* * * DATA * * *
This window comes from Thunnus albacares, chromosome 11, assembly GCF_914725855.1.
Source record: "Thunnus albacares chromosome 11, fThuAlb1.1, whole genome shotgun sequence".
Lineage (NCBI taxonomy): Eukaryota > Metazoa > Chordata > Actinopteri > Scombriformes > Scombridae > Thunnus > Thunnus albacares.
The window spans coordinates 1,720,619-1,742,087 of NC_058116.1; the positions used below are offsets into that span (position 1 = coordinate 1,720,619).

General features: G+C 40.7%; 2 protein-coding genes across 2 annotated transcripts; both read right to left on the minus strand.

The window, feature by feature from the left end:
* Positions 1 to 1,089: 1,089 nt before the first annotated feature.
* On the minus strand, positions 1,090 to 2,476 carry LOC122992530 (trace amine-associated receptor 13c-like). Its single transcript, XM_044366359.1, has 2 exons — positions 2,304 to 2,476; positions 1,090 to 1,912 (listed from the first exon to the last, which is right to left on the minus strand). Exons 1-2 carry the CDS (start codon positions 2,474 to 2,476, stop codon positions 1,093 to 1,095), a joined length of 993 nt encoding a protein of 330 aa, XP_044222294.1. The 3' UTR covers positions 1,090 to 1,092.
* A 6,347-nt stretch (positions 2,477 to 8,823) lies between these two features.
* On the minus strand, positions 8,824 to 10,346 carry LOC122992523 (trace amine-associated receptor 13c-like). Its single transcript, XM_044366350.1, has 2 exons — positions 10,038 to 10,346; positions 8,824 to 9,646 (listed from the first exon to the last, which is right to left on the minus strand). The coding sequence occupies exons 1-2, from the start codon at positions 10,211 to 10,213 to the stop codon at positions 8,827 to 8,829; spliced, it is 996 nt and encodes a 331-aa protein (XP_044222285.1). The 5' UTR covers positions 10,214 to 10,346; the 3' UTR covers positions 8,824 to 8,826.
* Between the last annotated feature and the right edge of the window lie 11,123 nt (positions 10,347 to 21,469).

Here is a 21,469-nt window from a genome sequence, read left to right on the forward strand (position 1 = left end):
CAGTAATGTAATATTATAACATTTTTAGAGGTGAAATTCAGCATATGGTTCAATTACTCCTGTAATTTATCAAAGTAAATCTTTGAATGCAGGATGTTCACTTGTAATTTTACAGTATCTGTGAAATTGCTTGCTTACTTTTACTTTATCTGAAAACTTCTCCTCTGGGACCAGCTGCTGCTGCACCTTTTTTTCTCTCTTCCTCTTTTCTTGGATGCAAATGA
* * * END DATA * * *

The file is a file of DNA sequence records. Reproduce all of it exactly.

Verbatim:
This window comes from Thunnus albacares, chromosome 11, assembly GCF_914725855.1.
Source record: "Thunnus albacares chromosome 11, fThuAlb1.1, whole genome shotgun sequence".
Lineage (NCBI taxonomy): Eukaryota > Metazoa > Chordata > Actinopteri > Scombriformes > Scombridae > Thunnus > Thunnus albacares.
The window spans coordinates 1,720,619-1,742,087 of NC_058116.1; the positions used below are offsets into that span (position 1 = coordinate 1,720,619).

General features: G+C 40.7%; 2 protein-coding genes across 2 annotated transcripts; both read right to left on the minus strand.

The window, feature by feature from the left end:
* Positions 1 to 1,089: 1,089 nt before the first annotated feature.
* On the minus strand, positions 1,090 to 2,476 carry LOC122992530 (trace amine-associated receptor 13c-like). Its single transcript, XM_044366359.1, has 2 exons — positions 2,304 to 2,476; positions 1,090 to 1,912 (listed from the first exon to the last, which is right to left on the minus strand). Exons 1-2 carry the CDS (start codon positions 2,474 to 2,476, stop codon positions 1,093 to 1,095), a joined length of 993 nt encoding a protein of 330 aa, XP_044222294.1. The 3' UTR covers positions 1,090 to 1,092.
* A 6,347-nt stretch (positions 2,477 to 8,823) lies between these two features.
* On the minus strand, positions 8,824 to 10,346 carry LOC122992523 (trace amine-associated receptor 13c-like). Its single transcript, XM_044366350.1, has 2 exons — positions 10,038 to 10,346; positions 8,824 to 9,646 (listed from the first exon to the last, which is right to left on the minus strand). The coding sequence occupies exons 1-2, from the start codon at positions 10,211 to 10,213 to the stop codon at positions 8,827 to 8,829; spliced, it is 996 nt and encodes a 331-aa protein (XP_044222285.1). The 5' UTR covers positions 10,214 to 10,346; the 3' UTR covers positions 8,824 to 8,826.
* Between the last annotated feature and the right edge of the window lie 11,123 nt (positions 10,347 to 21,469).

Here is a 21,469-nt window from a genome sequence, read left to right on the forward strand (position 1 = left end):
CAGTAATGTAATATTATAACATTTTTAGAGGTGAAATTCAGCATATGGTTCAATTACTCCTGTAATTTATCAAAGTAAATCTTTGAATGCAGGATGTTCACTTGTAATTTTACAGTATCTGTGAAATTGCTTGCTTACTTTTACTTTATCTGAAAACTTCTCCTCTGGGACCAGCTGCTGCTGCACCTTTTTTTCTCTCTTCCTCTTTTCTTGGATGCAAATGA